Under the Legal Profession Act 2004, if a lawyer applied for renewal of their practising certificate prior to the expiry of the old one, but a decision was not made before the old one runs out, the certificate is extended until either it is renewed or a decision to refuse renewal is finally determined by the exhaustion of all rights of review of that decision. No one has ever really known what that meant. There is a statutory review procedure in VCAT and then there are appeals all the way to the High Court. Are the appeals from the review ‘a right of review of the decision’? The Supreme Court has now determined that the certificate endures (if not earlier cancelled or suspended by the stipes) until the end of the High Court appeal.
The question arose in Batrouney v Forster (No 2)  VSC 541, handed down by Justice Robson yesterday (see paras  – ). It represents a further embarrassment for the Legal Services Board appointed receivers of David Forster’s practice, Hollows Lawyers, with a savage series of costs orders against the receivers in Mr Forster’s favour. That followed findings that the receivers’ proceedings were in part misconceived, and that they breached more than one provision of the Civil Procedure Act 2010. The question was at what point did Mr Forster cease to hold a practising certificate and so cease to be entitled to claim costs of acting for himself under the Cachia v Hanes (1994) 179 CLR 403 at 411–413 exception to the rule that self-represented litigants are not entitled to costs for work done by themselves.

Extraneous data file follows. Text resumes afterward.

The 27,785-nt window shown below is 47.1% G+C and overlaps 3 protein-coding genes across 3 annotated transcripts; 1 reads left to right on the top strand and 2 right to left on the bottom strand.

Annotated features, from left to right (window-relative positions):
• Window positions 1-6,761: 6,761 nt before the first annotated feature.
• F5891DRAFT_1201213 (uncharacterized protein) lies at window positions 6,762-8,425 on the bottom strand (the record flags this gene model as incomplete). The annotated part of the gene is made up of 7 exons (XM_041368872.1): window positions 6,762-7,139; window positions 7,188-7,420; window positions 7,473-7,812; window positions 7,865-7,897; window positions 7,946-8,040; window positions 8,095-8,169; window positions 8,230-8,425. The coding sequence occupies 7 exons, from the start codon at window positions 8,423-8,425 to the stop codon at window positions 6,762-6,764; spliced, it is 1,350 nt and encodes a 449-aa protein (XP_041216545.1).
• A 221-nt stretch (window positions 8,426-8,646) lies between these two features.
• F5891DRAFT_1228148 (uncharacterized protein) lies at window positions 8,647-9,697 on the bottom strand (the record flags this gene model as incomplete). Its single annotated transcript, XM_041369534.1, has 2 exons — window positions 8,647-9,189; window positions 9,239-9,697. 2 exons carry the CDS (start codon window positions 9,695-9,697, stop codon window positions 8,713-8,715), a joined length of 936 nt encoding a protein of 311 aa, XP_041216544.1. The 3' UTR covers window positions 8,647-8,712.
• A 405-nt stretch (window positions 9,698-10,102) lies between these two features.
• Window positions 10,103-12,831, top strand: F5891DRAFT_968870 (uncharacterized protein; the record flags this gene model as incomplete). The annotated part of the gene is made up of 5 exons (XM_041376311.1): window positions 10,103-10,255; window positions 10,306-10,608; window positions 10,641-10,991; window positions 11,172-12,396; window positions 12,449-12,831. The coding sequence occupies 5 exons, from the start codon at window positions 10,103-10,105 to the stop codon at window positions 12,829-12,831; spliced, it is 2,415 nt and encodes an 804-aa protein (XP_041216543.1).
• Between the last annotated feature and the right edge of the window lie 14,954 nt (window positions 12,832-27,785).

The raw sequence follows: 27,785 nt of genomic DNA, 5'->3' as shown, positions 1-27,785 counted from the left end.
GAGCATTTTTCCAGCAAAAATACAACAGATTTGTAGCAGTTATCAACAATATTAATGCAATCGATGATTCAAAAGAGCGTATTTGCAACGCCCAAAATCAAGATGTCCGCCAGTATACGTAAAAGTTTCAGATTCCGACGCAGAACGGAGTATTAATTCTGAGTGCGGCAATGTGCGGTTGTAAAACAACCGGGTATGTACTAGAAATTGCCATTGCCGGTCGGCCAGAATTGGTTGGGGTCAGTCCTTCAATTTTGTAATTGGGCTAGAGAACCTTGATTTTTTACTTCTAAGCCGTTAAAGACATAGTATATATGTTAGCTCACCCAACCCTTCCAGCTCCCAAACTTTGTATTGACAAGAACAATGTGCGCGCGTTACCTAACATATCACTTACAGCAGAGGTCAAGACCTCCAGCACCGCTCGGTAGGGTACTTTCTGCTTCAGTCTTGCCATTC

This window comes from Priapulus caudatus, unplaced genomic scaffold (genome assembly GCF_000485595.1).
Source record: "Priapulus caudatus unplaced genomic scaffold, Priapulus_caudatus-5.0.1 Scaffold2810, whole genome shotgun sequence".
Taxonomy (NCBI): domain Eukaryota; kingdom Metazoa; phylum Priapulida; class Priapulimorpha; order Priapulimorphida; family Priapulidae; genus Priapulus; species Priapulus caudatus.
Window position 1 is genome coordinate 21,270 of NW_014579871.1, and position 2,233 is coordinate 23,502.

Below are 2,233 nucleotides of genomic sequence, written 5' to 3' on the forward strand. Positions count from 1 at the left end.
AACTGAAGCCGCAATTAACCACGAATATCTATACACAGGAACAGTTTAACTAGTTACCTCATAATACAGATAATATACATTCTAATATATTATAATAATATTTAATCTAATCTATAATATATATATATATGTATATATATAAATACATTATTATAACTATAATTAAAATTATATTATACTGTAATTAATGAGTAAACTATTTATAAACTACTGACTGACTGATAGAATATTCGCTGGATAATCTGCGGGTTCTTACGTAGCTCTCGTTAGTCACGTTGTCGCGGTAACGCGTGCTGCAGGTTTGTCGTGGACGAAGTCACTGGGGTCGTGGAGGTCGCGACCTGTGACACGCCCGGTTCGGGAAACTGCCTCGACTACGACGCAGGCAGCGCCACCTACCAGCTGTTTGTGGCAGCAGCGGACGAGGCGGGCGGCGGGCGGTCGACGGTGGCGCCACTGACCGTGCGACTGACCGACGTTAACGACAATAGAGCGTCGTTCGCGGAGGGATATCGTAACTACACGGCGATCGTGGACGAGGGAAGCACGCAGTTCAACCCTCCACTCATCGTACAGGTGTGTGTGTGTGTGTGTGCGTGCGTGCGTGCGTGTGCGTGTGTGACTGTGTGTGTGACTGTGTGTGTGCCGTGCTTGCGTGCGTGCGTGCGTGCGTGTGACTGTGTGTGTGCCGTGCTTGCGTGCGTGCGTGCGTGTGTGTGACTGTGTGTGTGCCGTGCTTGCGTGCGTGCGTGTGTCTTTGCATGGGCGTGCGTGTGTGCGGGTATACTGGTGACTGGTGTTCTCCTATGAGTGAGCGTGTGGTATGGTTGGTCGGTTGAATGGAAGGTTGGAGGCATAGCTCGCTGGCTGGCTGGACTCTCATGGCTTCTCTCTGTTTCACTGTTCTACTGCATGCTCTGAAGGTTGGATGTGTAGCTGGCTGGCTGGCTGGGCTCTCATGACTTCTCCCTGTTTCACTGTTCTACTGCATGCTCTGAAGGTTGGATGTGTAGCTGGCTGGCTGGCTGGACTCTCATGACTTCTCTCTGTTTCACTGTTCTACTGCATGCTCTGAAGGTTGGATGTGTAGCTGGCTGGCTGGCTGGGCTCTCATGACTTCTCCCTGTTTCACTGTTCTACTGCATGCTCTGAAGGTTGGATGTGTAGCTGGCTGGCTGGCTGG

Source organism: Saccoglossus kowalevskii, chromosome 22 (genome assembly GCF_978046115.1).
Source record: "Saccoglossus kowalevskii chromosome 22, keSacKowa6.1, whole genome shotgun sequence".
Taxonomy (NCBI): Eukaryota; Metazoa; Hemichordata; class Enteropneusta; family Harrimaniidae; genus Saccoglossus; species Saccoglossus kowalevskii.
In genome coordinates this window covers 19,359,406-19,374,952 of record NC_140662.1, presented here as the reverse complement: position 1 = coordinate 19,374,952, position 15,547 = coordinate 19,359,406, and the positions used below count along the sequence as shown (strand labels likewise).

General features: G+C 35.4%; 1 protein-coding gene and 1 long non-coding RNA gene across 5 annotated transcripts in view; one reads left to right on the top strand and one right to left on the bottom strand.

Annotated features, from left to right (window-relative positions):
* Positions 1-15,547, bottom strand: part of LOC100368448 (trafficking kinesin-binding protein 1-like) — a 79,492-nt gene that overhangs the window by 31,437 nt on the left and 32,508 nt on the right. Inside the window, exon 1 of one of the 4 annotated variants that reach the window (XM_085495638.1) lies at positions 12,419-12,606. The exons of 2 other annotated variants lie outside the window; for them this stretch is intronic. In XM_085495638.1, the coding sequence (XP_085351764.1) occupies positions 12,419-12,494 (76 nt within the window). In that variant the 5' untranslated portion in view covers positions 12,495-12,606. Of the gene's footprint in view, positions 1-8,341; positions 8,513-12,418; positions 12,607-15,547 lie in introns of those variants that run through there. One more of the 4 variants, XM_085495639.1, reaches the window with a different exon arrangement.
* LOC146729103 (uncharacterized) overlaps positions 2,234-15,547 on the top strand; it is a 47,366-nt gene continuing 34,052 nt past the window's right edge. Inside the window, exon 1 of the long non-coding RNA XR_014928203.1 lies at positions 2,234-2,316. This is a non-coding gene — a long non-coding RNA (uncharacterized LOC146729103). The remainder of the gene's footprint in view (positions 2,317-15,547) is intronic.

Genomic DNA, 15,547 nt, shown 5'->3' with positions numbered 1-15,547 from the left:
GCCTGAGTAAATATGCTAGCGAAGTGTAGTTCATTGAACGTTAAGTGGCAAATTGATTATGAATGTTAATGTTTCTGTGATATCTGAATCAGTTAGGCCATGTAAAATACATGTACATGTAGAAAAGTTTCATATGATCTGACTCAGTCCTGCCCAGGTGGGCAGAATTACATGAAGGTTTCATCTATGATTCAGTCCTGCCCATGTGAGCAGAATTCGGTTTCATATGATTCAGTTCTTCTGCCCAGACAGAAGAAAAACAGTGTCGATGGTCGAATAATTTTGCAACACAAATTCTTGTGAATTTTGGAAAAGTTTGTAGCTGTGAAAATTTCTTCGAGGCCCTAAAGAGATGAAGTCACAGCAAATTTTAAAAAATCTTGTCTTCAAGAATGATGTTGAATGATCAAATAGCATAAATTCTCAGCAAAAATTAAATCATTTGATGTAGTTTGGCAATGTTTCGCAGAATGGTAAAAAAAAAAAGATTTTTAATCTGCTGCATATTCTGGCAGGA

The question is a matter of significance to practitioners who get themselves fairly deep into trouble. It means that those whose practising certificates are not renewed may continue to practice and earn income to put towards the legal costs of challenging that decision, and it also means that such practitioners may brief counsel directly in circumstances where, by virtue of Bar rules about direct access, they might not otherwise be able to. And of course, it also means that if successful in such proceedings, they will get a costs indemnity against the time spent running their litigation.
Mr Forster is a man with his back to the wall, the subject of an avalanche of litigation brought by professional regulators. Until recently, he had been singularly unsuccessful and much chastised. It is probably fair to say that some people in the administration of justice, including the profession, would see him as a pariah. It ought therefore be of some comfort to those responsible for the justice system that this result has obtained. It suggests that the cab rank principle is alive and well, that judges are capable of dealing with each case impartially on its merits and according to law without being unduly influenced by past cases, and that the State will not protect itself where the law requires that it be dealt with.